1. Amendment 617's Absence from § 1B1.10(c)'s List of Retroactive Amendments
The addition of application note 2(D) was one of several changes bundled in Amendment 617, the Commission's "Economic Crime Package":
The major parts of the amendment are: (1) consolidation of the theft, property destruction, and fraud guidelines; (2) a revised, common loss table for the consolidated guideline, and a similar table for tax offenses; (3) a revised, common definition of loss for the consolidated guideline; (4) revisions to guidelines that refer to the loss table in the consolidated guideline; (5) technical and conforming amendments; and (6) amendments regarding tax loss.
U.S.S.G. Manual supp. app. C at 180 (2001).
Amendment 617 is quite extensive. Spanning some 57 pages of the Supplement to the 2001 Guidelines Manual, the amendment makes several major and minor changes to the Guidelines' provisions addressing theft and financial crimes. Thus, it is not surprising that Amendment 617 does not appear on § 1B1.10(c)'s list of retroactive amendments. We agree with the government that the Commission clearly did not intend Amendment 617 to be applied retroactively in its entirety. However, that acknowledgment begins, rather than ends, our inquiry. The omission of Amendment 617 from the retroactivity list tells us nothing about the Commission's intent with respect to any particular provision in that mammoth amendment.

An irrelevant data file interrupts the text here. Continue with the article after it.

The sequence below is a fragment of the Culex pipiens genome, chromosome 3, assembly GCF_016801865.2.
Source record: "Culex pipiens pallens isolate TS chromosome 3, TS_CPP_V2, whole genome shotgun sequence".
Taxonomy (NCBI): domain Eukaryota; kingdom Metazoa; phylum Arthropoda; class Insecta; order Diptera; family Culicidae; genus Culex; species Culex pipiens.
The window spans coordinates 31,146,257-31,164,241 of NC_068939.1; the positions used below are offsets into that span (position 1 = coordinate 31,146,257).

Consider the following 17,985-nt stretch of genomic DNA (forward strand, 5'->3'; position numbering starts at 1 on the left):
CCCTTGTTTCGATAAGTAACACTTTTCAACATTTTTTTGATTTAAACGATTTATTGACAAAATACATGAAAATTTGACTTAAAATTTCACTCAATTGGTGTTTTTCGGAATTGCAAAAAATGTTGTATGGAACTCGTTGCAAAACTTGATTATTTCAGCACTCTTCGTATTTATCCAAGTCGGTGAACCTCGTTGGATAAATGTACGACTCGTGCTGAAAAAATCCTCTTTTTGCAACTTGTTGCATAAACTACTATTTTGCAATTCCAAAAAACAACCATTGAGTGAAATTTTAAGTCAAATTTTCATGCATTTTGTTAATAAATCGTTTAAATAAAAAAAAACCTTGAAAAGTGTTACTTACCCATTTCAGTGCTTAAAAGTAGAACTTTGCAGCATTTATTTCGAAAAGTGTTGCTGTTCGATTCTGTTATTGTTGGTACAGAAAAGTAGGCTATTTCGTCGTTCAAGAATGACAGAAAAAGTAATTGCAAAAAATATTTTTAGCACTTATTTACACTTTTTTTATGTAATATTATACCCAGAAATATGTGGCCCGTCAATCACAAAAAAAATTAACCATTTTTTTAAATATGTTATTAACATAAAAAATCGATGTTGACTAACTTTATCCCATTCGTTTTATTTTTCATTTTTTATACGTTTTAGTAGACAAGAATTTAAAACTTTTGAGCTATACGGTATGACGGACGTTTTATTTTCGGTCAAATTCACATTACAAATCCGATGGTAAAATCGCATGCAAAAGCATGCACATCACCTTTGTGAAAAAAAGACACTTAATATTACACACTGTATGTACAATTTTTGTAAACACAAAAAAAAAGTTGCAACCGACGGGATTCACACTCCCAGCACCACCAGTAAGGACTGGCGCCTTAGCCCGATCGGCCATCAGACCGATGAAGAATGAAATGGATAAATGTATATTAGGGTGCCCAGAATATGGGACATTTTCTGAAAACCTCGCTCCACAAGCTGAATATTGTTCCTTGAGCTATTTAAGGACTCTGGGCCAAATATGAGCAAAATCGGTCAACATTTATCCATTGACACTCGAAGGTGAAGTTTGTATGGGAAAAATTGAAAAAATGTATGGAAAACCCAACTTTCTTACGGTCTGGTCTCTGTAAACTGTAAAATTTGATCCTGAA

Analyzing the issue with varying degrees of detail, cases have found some provisions in Amendment 617 to be substantive changes in the law and some to be clarifications of existing law. Compare United States v. Hartz, 296 F.3d 595, 599 (7th Cir.2002) (holding that the revision of the enhancement for "`affect[ing]' a financial institution" is an alteration of existing law because "the amendment substantively changes an unambiguous provision and because the Sentencing Commission did not characterize the amendment as a clarification"), with United States v. Saunders, 318 F.3d 1257, 1263-64 & n. 8 (11th Cir.2003) (concluding that the amendment's revision of the commentary relating to the meaning of "person in the business of receiving and selling stolen property" was a clarifying amendment (internal quotation marks omitted)). Because Amendment 617 both substantively alters and clarifies existing law, in different particulars, its exclusion from § 1B1.10(c)'s retroactivity list is not instructive.